The Art Of Artful Living And How Training Helps Us To Deal With Aging


Hi folks!

I was listening to National Public Radio (NPR) the other day, where the life of Robert Frost was being discussed, and one of the ‘discussants’ stated that Robert Frost was of the opinion that we are all artists, and should live our lives as we see the world, not as others would want us to see it. I liked that idea, though I couldn’t find the source of this information. Instead, I found the following narrative at the Rod Jones Art Studio Blog:

“Poet Robert Frost said:

I have a mind myself and recognize
Mind when I meet with it in any guise
No one can know how glad I am to find
On any sheet the least display of mind.

My interpretation is:

I’m an artist and I recognize one when I see one. If you are one… you know.”

I like the blog, but this is a confusing statement to me. I am not sure that I could recognize a scientist necessarily as there is far too much mimicry in the living world for me to trust initial judgements. I suspect that we all see what we see in people through the warped view of our own personal projections, much of the time at least.

Having spent my life in science, with respect to childhood hobbies followed by a long and enjoyable career studying disease pathogenesis, I like to think that we are all artists and scientists. Each and every one of us in our own way! No one owns the patent on observing the world through whichever ‘lenses’ we prefer. Art has played as important a role in my career as did Science, formal training or no formal training in the former. I employed an artist for several years whilst working on nasal fluid mechanics, and this artist, Andy Fleishman, has become a good friend. I really respect his insightful view of life.

Here is a bridge Andy built:

But One Example Of Andy Fleishman's Wonderful Artwork!

I saw the slides that showed how this bridge was constructed – Art and Engineering par excellence! Andy and I even gave some lectures on the integration of Art with Science many years ago – now, that was fun, in addition to being a great compliment as far as I was concerned!

Another artist I admire is Bruce Lee, the martial artist. And an artist he was (though maybe not a great actor!). His writings, students and colleagues taught me a great deal about my abilities and limits, especially the training camp with his training partner,  Dan Inosanto (though this was much later than the linked movie clip, and his hair was much shorter when I met him). There are many interesting quotes ascribed to Bruce Lee. His philosophy of simplification is one that I try to apply to the art of living my life. I suspect that the two years I spent studying Jeet Kune Do continue to play an important role in my sporting and spiritual experiences. I also think that this training, which I had in my late 40s, has helped me to adjust to the changes that aging brings, with a generally positive attitude to events as they unfold. A parallel sentiment is echoed in a recent post by Rod Jones, with respect to the life of an artist. Interesting!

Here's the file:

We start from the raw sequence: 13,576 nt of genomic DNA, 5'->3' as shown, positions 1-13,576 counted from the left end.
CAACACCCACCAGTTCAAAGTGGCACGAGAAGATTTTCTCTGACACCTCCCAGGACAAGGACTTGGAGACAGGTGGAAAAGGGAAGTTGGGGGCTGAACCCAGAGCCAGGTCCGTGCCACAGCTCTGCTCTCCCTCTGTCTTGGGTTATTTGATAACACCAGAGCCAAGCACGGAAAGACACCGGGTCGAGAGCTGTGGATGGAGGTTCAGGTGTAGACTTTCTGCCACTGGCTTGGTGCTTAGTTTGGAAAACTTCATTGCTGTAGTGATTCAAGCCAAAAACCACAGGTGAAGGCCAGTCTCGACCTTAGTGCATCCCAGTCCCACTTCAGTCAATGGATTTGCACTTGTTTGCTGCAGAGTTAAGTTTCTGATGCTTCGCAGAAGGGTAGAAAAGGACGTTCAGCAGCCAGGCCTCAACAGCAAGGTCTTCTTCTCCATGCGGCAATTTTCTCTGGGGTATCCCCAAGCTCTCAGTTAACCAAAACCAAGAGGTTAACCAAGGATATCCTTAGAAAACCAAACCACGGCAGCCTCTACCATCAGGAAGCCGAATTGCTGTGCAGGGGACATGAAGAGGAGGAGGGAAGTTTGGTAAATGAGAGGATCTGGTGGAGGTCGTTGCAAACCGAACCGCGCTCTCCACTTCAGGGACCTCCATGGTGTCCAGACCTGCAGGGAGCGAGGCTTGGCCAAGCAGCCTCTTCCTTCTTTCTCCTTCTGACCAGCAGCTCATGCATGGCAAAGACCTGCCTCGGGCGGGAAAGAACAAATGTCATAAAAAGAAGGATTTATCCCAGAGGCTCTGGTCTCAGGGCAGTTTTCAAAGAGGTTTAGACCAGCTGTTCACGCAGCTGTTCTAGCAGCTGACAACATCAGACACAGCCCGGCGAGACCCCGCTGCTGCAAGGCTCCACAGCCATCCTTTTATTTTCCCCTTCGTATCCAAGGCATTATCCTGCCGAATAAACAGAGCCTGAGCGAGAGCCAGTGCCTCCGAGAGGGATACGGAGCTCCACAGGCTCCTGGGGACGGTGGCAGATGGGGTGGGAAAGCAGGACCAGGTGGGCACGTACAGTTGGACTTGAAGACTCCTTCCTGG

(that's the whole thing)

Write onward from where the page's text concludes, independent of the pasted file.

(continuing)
Thanks Andy and Bruce (and Rod!).

-k Your Medical Mind



  1. Thank you Kevin for adding me in.

    “I suspect that we all see what we see in people through the warped view of our own personal projections, much of the time at least.”

    This is quite brilliant quote you’ve created! I do believe that people telegraph the true essence of who they are…one just needs to have their own key set up working and paying attention to the signal. Most of us, rather we know it or not reveal our whole philosophies of life, but we’re often too wound up in our own “I” to engage in the “WE, the US & especially the YOU”. I remember reading Dale Carnegie & his famous quote stuck with me. “Tell me what gives a man his greatest pleasure and I will tell you his philosphy in life.”

    I guess one of the joys of life is to discover who we are…and to hunt out like minds that reinforce our own perceptions of who we WISH we were.

    Thanks Again – Rod

    • Hi Rod!

      Then there is the alternative approach, the road less traveled, where people of unlike minds (Andy was such a person for me!) seek us out and explain in words we understand (if we are lucky) that we are ‘full of shit,’ and have much to learn. We eventually listen with the help of life beating on our consciousness to wake us up, and then back to looking for like minds. We need both for a full life, I suspect.

      I enjoyed the movies, though I am no great fan of Bull Winkle (to which I was never exposed as a kid) and who is that crusty guy with the beard. A propos Bull Winkle, the roll of nostalgia in our life is also an interesting one, which I think comes with comfort zones that can yield great feelings and potentially lead to poor mate selection.

      I will continue to look at your material, which in some cases does remind me of things that I have seen down the microscope. Very beautiful, indeed!

      Much appreciated.


  2. Kevin, My name was born in vain & I welcome your insight & thoughts. Thank you for your kinds words. Looking forward to delving into your ruminations. Rod

  3. Rory Conolly says

    Cool post. Bruce Lee quotes are definitely worthwhile. I use his techniques to ride my bike faster than you.

Speak Your Mind


This site uses Akismet to reduce spam. Learn how your comment data is processed.

Disclaimer: As a veterinarian, I do not provide medical advice for human animals. If you undertake or modify an exercise program, consult your medical advisors before doing so. Undertaking activities pursued by the author does not mean that he endorses your undertaking such activities, which is clearly your decision and responsibility. Be careful and sensible, please.